The end of the regular NFL season always marks the end of a few jobs. Coaches with losing records all line up to the chopping block to hear the final verdicts. Within a day of the season ending, a total of five coaches had their contracts cut and were booted out the door. Don’t feel too bad; with the money promised from their contracts, they’ll be living a happy, golf-filled retirement. Among those sing their jobs lie Detroit’s Schwartz, Washington’s Shanahan, Minnesota’s Frazier, Tampa’s Schiano and, shockingly, Cleveland’s Chudzinski. We’ll throw them out to sea and explore the “implications” (Always Sunny in Philadelphia reference) involved with each of the coaching situations. This’ll be a five part series that explores each of the coaches individually. WARNING: this article is largely based on opinion. Deal with it.
MAY THE SCHWARTZ BE WITH YOU
Lions coach Jim Schwartz successfully dragged the NFL’s joke of a team out of the mud and turned them into a Super Bowl contender. Unfortunately, roster decisions seem to have been Schwartz’s only prideful coaching decision. The team is stacked. Even former Indianapolis Coach Tony Dungy remarked on The Dan Patrick show that, if he ever came back, the Lions are by far the most promising team. They have it all – a franchise quarterback, the best receiver of all time, a solid run game and great pass rushers. So how did Schwartz let that kind of team down? A lack of discipline from himself and his players. The Lions are known for their penalties. It seemed like Schwartz lacked the ability to give them a good ol’ fashion spanking. The lack of discipline is also on the coach’s end. I’ll dig up a fossil and remind everyone of the Lions and Texans game in the 2012 season. Schwartz, frustrated about a Texan touchdown, threw his challenge flag despite the fact that all touchdowns are automatically reviewed. Apparently the consequence for his actions is that the touchdown would no longer be reviewed. Schwartz allowed the Texans an 80 yard touchdown run from a player who had clearly been tackled. Later in the game, Schwartz opted to kick a field goal on a third down instead of gaining some yardage. The field goal was missed. Such is the terrible decision making that has cost his team season after season. If I haven’t been clear enough on my view yet, I say good riddance!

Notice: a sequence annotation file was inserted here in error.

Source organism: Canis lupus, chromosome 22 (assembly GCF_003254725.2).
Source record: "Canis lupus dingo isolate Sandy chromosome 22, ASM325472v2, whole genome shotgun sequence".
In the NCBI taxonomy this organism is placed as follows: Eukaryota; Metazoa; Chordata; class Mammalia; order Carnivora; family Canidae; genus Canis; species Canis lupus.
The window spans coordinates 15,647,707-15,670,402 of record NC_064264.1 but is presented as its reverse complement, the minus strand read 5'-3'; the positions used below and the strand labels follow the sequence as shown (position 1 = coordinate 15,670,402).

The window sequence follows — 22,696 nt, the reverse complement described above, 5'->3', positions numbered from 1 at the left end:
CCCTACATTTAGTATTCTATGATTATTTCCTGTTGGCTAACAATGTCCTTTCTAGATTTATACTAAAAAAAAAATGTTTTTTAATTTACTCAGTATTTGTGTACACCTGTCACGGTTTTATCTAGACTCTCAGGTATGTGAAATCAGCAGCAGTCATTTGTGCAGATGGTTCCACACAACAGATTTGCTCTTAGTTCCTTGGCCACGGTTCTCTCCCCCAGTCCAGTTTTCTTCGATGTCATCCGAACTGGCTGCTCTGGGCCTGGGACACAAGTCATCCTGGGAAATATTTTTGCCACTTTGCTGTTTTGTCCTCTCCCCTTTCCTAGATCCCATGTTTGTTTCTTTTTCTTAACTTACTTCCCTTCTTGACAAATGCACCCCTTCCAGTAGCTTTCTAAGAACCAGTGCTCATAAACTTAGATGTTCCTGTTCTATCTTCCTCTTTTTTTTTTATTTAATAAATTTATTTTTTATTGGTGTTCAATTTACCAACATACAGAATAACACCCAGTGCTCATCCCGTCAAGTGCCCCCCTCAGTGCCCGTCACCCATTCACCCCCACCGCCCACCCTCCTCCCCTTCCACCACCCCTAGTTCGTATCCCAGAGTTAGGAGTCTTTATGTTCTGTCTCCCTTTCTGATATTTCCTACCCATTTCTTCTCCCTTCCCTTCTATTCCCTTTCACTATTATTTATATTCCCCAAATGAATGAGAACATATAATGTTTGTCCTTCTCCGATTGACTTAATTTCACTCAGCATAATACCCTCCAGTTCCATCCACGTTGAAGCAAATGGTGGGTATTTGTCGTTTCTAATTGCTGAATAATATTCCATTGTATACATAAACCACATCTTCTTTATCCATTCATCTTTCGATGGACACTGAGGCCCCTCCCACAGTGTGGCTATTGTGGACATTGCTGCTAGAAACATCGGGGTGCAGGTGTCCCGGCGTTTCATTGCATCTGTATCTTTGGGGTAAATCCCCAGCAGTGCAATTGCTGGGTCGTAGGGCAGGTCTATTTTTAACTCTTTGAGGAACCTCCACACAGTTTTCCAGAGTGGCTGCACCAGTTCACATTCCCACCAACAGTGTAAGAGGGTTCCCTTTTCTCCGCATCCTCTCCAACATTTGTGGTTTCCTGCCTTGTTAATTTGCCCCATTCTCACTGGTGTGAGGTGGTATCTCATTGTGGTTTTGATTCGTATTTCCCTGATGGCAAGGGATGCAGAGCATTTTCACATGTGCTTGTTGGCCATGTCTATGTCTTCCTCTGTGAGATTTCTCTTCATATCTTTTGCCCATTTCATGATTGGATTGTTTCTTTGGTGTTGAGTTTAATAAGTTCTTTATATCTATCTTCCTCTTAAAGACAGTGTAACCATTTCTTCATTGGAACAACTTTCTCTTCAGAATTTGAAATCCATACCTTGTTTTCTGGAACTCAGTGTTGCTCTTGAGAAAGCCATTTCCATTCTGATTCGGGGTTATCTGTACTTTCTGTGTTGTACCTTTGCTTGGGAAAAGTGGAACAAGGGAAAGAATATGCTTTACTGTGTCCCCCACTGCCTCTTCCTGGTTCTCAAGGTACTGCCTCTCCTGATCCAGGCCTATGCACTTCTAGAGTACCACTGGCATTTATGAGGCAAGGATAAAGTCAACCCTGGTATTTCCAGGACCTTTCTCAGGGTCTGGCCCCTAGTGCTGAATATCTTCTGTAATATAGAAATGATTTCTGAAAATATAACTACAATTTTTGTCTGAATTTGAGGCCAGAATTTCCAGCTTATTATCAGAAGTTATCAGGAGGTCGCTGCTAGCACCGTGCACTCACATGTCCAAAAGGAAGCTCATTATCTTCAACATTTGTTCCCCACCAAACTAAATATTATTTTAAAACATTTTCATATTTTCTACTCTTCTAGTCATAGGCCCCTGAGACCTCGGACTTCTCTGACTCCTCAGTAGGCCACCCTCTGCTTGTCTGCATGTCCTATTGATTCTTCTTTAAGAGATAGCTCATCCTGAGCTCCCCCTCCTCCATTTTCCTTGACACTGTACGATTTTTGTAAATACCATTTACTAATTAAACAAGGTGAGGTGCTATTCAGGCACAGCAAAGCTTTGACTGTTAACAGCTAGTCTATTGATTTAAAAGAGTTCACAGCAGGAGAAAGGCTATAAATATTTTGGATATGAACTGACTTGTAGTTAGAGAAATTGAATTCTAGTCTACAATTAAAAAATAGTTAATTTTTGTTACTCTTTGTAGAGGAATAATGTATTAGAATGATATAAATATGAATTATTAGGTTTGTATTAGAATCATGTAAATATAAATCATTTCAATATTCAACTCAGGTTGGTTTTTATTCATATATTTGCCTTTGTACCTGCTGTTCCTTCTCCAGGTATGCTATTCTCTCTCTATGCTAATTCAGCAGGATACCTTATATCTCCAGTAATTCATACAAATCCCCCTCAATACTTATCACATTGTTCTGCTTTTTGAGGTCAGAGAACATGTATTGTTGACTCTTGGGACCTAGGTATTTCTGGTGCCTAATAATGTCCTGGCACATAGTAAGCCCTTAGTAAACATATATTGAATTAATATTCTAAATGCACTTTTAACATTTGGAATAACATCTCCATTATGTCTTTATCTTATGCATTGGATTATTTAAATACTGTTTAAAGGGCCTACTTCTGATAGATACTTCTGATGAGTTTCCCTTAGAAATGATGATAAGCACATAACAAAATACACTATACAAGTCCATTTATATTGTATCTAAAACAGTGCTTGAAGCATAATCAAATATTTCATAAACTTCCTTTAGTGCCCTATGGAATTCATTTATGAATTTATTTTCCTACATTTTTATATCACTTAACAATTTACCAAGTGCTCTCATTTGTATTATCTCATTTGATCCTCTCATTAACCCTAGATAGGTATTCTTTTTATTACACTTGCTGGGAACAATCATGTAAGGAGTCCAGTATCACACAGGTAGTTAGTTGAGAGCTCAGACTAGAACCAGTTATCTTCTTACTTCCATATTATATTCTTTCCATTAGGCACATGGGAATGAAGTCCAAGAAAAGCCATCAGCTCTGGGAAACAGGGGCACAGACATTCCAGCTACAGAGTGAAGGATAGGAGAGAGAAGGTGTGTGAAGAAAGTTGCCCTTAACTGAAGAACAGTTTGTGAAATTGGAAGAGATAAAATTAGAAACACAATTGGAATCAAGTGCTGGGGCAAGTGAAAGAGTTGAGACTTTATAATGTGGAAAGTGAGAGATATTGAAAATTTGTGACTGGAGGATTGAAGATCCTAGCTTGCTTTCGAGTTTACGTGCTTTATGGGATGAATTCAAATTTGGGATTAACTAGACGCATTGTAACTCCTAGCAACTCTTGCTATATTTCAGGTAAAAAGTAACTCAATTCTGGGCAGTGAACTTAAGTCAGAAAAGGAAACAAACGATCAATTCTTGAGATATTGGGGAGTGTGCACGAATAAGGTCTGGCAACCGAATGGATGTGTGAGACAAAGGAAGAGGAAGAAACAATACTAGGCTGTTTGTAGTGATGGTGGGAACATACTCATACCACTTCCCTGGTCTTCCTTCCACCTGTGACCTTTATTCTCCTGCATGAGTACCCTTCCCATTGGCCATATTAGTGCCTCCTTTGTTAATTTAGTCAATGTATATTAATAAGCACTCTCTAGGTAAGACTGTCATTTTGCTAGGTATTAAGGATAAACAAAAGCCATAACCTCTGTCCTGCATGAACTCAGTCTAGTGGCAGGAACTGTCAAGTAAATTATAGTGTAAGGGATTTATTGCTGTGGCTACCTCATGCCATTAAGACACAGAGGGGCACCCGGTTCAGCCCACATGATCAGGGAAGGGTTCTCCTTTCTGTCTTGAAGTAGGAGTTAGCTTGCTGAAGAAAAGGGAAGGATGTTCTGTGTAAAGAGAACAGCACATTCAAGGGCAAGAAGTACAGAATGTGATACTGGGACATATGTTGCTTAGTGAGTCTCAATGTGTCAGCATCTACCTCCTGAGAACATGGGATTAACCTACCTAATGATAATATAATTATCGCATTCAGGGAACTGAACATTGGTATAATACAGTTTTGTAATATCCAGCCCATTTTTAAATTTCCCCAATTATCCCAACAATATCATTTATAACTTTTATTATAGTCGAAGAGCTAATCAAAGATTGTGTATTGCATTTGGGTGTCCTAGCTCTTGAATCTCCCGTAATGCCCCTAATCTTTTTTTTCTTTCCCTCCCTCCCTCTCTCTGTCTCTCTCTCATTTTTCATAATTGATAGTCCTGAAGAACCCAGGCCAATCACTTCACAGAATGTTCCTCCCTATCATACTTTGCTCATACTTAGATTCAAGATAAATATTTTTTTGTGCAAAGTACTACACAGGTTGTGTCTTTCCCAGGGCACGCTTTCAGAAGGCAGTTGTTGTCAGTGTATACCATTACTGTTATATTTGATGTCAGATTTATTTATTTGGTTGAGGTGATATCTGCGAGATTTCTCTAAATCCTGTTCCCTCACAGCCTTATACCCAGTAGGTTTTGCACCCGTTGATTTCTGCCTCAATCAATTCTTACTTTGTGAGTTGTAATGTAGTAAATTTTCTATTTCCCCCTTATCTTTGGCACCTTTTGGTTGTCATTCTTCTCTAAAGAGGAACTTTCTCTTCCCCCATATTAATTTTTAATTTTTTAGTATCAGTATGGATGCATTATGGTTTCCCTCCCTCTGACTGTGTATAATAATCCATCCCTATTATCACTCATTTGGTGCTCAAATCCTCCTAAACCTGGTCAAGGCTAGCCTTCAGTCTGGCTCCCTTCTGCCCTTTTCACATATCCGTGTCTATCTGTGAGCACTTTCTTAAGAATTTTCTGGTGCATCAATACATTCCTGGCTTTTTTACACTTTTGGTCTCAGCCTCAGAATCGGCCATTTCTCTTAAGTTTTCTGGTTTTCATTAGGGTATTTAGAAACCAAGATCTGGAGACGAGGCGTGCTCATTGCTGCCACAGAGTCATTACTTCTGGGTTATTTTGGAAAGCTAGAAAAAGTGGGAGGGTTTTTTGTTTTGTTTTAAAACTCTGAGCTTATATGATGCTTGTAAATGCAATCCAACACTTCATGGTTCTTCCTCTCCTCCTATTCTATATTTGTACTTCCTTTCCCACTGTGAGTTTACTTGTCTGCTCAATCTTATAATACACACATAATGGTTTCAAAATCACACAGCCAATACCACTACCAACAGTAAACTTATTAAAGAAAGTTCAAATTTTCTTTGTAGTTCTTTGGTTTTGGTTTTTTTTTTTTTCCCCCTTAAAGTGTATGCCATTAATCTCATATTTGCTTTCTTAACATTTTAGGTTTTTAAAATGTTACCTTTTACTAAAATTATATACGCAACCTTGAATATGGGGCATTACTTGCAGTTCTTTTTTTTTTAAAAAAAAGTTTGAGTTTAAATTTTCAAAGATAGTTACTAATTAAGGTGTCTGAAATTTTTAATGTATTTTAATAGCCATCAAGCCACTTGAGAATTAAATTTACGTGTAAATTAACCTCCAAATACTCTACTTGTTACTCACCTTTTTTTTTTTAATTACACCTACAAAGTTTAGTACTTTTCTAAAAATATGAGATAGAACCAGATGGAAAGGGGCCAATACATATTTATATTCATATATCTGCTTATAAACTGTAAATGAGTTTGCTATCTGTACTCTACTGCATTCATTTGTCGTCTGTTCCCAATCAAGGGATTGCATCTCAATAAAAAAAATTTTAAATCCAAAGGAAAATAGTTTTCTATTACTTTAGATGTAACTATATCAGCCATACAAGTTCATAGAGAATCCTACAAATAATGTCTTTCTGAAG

The Lions have a slew of fantasy super-stars who will all remain relevant next season. It would behoove you to draft any one of Calvin Johnson, Matthew Stafford, Reggie Bush, Joique Bell and maybe even their new red zone threat Joseph Fauria (pronounced for-YAY). Megatron, regardless of team, coach, quarterback, or laws of physics, will always be a fantasy stud. Stafford, on the other hand, has been in a steep decline since his stellar 2011 season. The coaching change should be interesting and, depending who comes in, will likely benefit his game. It’s a plus that the team seems quarterback focused on their coach hunt as their first interviewee was Jim Caldwell, i.e. Peyton Manning’s former quarterback coach. I’m not saying that Stafford will throw Peyton-like numbers next season, but at least expect him to improve his crummy passer rating. As far as the runners go, it seems like Bush morphed into a sort of mentor for Bell this season. Even with a coaching change, I’d expect Bell to share the load pretty evenly and become a (nearly) week to week fantasy starter. With the improved passing game that is likely to come, the run game will certainly improve to open up the field. Hopefully we’ll see a drastically changed Lions team emerging next season no matter who takes over the helm. This isn’t a drastic, Kansas City-esque change; it’s one of NFL’s most stacked teams finally hiring a leader.
Next up, we’ll explore why the league will miss the entertaining Shanahanagans…